Mon, 16th Jun '03, 12:55 am::

Who are the public heroes of the real Internet? No, not Lee, Linus, or Guido, but rather the ones who have made themselves celebrities online by their sheer participation in the virtual web. The ones who created these technologies have gained more than enough popularity. How about the ones who actually used these applications to their fullest? Take for instance, Harriet Klausner. She is the #1 Top Reviewer on Amazon.com. Or look at CrazyOne in the Experts Exchange's Hall of Fame. There are tons of other people like them, some with extremely high Slashdot Karma points, some with tens of thousands of positive EBay feedback, and some with millions of dollars worth of virtual property in games like EverQuest. In real world social hierarchy is defined by wealth, fame, and most importantly appearance. Online, the ones who rule the charts are those who work the hardest and give their best efforts; most of the ratings are done democratically, usually by the sites' regular visitors. Derek Powazek explores online communities in his book titled, aptly Design for Community. Someday I'd like to read that book by Derek or this one by Amy Jo Kim. When I have this little thing called *time*.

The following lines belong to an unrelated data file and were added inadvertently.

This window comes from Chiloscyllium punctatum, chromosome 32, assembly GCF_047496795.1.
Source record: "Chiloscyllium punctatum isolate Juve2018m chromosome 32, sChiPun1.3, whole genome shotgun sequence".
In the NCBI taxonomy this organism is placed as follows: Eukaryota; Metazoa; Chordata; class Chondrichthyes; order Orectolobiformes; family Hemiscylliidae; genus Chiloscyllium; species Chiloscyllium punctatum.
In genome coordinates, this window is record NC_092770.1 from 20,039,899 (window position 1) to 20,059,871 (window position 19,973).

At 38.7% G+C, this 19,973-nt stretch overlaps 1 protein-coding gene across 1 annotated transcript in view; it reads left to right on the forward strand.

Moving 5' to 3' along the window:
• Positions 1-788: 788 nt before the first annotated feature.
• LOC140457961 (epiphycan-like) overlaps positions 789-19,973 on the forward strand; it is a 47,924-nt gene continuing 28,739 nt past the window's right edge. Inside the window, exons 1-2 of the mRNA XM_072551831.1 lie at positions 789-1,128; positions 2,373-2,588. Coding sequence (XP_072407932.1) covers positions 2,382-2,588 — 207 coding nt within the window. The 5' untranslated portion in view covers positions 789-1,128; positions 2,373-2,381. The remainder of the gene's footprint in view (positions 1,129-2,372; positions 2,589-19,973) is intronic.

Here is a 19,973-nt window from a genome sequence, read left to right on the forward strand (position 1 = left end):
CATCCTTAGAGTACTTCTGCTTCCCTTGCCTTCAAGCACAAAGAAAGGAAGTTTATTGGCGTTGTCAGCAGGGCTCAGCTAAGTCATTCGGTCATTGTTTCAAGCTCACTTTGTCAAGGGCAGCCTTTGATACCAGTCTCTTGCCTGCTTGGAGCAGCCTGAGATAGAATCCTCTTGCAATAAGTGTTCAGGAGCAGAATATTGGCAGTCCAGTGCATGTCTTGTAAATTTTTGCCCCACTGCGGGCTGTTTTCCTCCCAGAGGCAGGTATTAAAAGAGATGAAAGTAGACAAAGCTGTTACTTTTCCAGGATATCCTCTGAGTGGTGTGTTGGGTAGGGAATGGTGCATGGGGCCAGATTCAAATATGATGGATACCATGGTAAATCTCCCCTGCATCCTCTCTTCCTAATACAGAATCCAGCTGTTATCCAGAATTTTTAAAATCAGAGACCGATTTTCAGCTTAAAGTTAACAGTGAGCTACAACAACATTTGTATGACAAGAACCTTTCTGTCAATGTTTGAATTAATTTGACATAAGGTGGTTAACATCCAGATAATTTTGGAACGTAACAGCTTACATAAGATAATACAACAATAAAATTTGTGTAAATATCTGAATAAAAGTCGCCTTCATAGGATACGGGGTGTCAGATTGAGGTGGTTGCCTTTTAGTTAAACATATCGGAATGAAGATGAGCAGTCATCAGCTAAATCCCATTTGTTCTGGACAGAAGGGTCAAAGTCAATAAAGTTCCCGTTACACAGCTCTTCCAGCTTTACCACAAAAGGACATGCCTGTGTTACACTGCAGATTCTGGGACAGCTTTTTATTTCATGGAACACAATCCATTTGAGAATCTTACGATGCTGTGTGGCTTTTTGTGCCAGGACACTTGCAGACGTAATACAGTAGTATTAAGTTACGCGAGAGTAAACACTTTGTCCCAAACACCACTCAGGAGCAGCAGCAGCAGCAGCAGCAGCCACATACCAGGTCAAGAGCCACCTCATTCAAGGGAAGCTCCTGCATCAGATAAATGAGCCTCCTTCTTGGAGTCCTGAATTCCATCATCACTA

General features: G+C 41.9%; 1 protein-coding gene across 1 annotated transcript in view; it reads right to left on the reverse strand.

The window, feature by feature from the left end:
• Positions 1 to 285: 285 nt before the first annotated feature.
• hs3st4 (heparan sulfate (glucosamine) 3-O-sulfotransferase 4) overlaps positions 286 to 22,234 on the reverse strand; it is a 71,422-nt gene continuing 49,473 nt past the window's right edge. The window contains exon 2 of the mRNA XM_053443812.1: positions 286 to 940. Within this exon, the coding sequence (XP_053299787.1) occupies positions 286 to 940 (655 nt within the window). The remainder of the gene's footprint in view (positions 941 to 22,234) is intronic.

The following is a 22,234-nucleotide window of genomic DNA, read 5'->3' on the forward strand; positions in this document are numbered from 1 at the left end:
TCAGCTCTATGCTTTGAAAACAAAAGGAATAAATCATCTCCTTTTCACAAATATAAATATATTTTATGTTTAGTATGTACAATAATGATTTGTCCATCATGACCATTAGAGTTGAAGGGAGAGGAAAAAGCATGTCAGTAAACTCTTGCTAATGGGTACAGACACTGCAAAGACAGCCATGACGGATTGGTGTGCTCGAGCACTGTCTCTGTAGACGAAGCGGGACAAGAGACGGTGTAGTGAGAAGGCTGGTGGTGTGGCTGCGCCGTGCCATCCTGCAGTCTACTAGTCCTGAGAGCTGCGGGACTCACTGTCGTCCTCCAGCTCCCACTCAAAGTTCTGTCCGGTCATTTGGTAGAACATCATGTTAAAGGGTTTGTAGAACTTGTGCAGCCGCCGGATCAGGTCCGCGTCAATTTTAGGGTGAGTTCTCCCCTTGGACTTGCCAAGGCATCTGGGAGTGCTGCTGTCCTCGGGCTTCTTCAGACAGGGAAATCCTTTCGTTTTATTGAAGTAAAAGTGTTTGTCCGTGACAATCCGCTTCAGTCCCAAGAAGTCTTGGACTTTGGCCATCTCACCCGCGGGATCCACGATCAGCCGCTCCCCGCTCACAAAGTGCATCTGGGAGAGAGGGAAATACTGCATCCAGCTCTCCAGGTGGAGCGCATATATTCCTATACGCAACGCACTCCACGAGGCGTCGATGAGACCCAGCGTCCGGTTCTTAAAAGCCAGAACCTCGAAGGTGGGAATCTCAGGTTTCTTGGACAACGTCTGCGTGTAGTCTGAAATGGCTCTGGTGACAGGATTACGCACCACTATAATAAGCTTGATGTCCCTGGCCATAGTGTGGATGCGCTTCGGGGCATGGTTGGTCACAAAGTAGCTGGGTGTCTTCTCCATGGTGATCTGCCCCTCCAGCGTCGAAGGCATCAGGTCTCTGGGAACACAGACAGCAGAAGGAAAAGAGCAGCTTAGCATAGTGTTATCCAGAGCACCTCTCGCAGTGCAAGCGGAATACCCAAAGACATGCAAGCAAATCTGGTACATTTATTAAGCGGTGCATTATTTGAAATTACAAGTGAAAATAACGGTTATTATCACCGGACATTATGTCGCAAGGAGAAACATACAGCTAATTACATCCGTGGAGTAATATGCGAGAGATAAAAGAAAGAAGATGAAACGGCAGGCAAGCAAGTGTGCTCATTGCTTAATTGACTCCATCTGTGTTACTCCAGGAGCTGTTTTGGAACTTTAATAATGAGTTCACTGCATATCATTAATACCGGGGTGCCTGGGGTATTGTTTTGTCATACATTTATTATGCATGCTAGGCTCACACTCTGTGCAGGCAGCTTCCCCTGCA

Since you can't really hack yourself as the #1 Book Reviewer on the #1 book store in the world, you actually have to READ two books a day and post intelligent reviews to gain such status. Or you could contribute to the online community by moderating newsgroups, writing reviews of products, giving free programming tips, and staying faithful (meaning paying a few $'s once in a while) to sites that need your support. I personally have a few friends like that, those who check out my software and sites before I release them, find spelling errors, suggest improvements, and try their best to spread the word. Without these folks, my progs would be EXTREMELY buggy and my sites would always be off-color. What can I say, my sister's not here @ the moment. Hehe...

 < May 2003Jul 2003 >